• • Nakamura 2004, p. 680.
• • Sharma 2000, p. 64.
• • Scheepers 2000, p. 123.
• • “Study the Vedas daily. Perform diligently the duties (“karmas”) ordained by them”, Sadhana Panchakam of Adi Shankara
• • Anantanand Rambachan, The limits of scripture: Vivekananda’s reinterpretation of the Vedas. University of Hawaii Press, 1994, pages 124, 125: .
• • Isaeva 1993, pp. 57–58. Quote: “Shankara directly identifies this awakened atman with Brahman and the higher knowledge. And Brahman, reminds the Advaitist, is known only from the Upanishadic sayings”.
• • Michael Comans (1993), The question of the importance of Samadhi in modern and classical Advaita Vedanta, Philosophy East & West. Vol. 43, Issue 1, pages 19–38
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• • Fyodor Shcherbatsky (1927). The Conception of Buddhist Nirvana. pp. 44–45.
• • Mahendranath Sircar (1933), Reality in Indian Thought, The Philosophical Review, Vol. 42, No. 3, pages 249-271
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• • Aptavacana Sanskrit-English Dictionary, Cologne University, Germany
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• • Isaeva 1993, pp. 219-223 with footnote 34.
• • Isaeva 1993, pp. 210-221.
• • Anantanand Rambachan (1991), Accomplishing the Accomplished: The Vedas as a Source of Valid Knowledge in Sankara, University of Hawaii Press, ISBN 978-0824813581, Chapters 2-4
• • S.N. Dasgupta (1997). History of Indian Philosophy, Volume 1. p. 494.
• • Mudgal, S.G. (1975), Advaita of Shankara: A Reappraisal, New Delhi: Motilal Banarasidass, page 4
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• • Michaels 2004, p. 41-43.
• • TMP Mahadevan (1968), Shankaracharya, National Book Trust, pages 283–285, OCLC 254278306
• • Frank Whaling (1979), ŚAṄKARA AND BUDDHISM, Journal of Indian Philosophy, Vol. 7, No. 1, pages 1–42
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• • Klaus Klostermaier (2007), A Survey of Hinduism, Third Edition, State University of New York Press, ISBN 978-0791470824, page 40
• • Benedict Ashley, O.P.. The Way toward Wisdom. p. 395. ISBN 0268020280. OCLC 609421317.
• • N. V. Isaeva (1992). Shankara and Indian Philosophy. State University of New York Press. p. 2. ISBN 978-0-7914-1281-7. OCLC 24953669.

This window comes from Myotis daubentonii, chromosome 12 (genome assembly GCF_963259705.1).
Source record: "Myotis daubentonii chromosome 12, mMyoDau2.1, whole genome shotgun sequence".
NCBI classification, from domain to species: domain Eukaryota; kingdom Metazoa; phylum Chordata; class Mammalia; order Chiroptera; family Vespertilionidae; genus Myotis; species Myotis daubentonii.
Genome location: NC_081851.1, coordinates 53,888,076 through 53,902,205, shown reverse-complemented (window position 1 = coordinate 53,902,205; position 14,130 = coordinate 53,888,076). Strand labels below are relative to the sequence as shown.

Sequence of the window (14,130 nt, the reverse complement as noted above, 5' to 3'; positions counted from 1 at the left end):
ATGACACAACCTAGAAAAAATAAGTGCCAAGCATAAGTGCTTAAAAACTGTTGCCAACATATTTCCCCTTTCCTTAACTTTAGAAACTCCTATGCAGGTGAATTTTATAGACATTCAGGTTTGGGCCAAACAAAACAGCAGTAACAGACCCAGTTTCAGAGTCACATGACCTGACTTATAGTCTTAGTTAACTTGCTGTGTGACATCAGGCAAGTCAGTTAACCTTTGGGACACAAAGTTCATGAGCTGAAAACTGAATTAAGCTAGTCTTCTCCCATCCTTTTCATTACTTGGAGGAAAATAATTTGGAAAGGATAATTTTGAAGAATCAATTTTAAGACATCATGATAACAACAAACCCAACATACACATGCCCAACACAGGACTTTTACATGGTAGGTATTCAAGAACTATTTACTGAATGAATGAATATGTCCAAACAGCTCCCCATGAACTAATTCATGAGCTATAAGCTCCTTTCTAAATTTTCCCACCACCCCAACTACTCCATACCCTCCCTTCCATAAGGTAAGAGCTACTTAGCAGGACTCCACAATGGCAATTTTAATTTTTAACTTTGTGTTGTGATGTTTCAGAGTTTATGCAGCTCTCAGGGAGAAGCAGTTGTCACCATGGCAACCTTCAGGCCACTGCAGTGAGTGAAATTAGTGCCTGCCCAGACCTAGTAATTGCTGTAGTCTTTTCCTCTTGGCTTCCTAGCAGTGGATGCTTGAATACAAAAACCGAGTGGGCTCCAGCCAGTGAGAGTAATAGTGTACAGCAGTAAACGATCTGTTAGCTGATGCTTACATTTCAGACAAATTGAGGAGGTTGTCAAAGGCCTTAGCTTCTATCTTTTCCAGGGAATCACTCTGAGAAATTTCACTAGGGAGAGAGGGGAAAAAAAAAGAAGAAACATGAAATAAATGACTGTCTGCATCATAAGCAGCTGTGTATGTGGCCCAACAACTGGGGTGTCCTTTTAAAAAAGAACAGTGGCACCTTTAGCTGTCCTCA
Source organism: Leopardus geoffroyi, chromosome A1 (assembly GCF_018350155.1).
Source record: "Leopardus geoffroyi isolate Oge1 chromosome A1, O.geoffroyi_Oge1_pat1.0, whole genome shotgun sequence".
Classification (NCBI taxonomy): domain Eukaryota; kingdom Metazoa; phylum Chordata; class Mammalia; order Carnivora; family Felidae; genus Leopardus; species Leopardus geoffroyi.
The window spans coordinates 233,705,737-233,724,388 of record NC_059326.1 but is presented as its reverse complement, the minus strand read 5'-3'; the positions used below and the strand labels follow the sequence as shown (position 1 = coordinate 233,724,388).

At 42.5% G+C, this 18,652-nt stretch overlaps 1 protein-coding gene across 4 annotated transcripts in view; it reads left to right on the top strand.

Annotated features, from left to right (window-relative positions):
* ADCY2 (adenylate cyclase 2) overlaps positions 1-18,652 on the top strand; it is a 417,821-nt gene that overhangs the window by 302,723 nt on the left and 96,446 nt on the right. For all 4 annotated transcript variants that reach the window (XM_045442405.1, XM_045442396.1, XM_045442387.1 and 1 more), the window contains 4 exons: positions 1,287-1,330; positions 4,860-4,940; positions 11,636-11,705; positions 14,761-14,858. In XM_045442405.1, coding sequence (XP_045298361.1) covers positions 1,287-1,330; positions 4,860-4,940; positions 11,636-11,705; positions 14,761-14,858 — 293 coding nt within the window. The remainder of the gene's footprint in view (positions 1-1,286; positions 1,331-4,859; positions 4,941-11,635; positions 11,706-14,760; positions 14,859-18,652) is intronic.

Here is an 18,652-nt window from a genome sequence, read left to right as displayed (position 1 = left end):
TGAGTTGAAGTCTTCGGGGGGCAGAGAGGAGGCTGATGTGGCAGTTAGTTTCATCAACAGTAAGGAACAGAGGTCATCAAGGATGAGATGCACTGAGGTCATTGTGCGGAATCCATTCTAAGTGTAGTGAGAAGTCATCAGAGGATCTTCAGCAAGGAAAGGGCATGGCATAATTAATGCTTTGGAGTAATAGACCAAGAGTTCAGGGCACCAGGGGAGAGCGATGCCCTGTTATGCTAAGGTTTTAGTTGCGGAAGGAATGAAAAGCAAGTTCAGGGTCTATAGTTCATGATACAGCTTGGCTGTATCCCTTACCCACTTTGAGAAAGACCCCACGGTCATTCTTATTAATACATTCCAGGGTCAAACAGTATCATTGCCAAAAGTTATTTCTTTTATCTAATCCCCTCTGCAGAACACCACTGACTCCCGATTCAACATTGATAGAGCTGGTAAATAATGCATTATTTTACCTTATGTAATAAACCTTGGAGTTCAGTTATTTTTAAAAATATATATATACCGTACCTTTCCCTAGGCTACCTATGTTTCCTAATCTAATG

• • Nakamura 2004, p. 690.
• • Nakamura 2004, p. 693.
• • Nakamura 2004, p. 692.
• • Nakamura 2004, p. 691.
• • Feuerstein 1978.
• • Paul Hacker, Philology and Confrontation: Paul Hacker on Traditional and Modern Vedanta (Editor: Wilhelm Halbfass), State University of New York Press, ISBN 978-0791425824, pages 29–30
• • King 2001, p. 128.
• • King 2011, p. 128.
• • Roodurmun 2002, p. 33-34.
• • Karl Potter (2008), Encyclopedia of Indian Philosophies: Advaita Vedānta up to Śaṃkara and his pupils, Vol 3, Motilal Banarsidass, ISBN 978-8120803107, pages 346–347, 420–423, Quote: “There is little firm historical information about Suresvara; tradition holds Suresvara is same as Mandanamisra”.
• • Roodurmun 2002, p. 31.
• • Isaeva 1993, pp. 79–80. Quote: “More plausible though was an Advaita conversion of another well known Mimamsaka – Madanamisra; … Vedantic tradition identifies Mandanamisra as Suresvara”.
• • Sharma 1997, p. 290-291.
• • Isaeva 1993, pp. 63–65.
• • R. Blake Michael (1992), The Origins of Vīraśaiva Sects, Motilal Banarsidass, ISBN 978-8120807761, pages 60–62 with notes 6, 7 and 8
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• • Various Papers: Śaṅkarācārya, Conference on Sankara and Shanmata (1969), Madras, OCLC 644426018, Reprinted by HathiTrust Digital Library
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• • Pandey 2000, p. 4-5.
• • Pandey 2000, p. 5.
• • Nakamura 2004, p. 782-783.
• • Nakamura 2004, p. 680-681.
• • Doniger 1999, p. 1017.
• • Popular Prakashan 2000, p. 52.
• • Rosen 2006, p. 166.
• • Hiltebeitel 2013.
• • Adi Shankaracharya at the Internet Movie Database
• • “31st National Film Awards”. India International Film Festival, iffi.nic.in.
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• Works by Adi Shankara at Project Gutenberg
• Works by or about Adi Shankara at Internet Archive
• Majors works of Adi Sankara Volumes 1–20, (Sanskrit and English Translations)
• A Note on the date of Sankara (Adi Sankaracharya) by S. Srikanta Sastri
• Sankara and the Vedic Tradition JJ Navone, Philosophy and Phenomenological Research, Vol. 17, No. 2 (Dec, 1956), pages 248–255
• Śankara and the Buddhists (Was Sankara a crypto-Buddhist?) S Biderman, Journal of Indian Philosophy, Volume 6, Issue 4 (Dec, 1978), pages 405–413
• Dr. Richard De Smet and Sankara’s Advaita TS Rukmani (2003), Journal of Hindu-Christian Studies, Vol. 16, Article 6.
• A Questioning Approach: Learning from Sankara’s Pedagogic Techniques, Jacqueline Hirst, Contemporary Education Dialogue, Vol. 2, No. 2, pages 137–169
Bhagawan Govinda Bhagavat Pada Jagadguru of Sringeri Sharada Peetham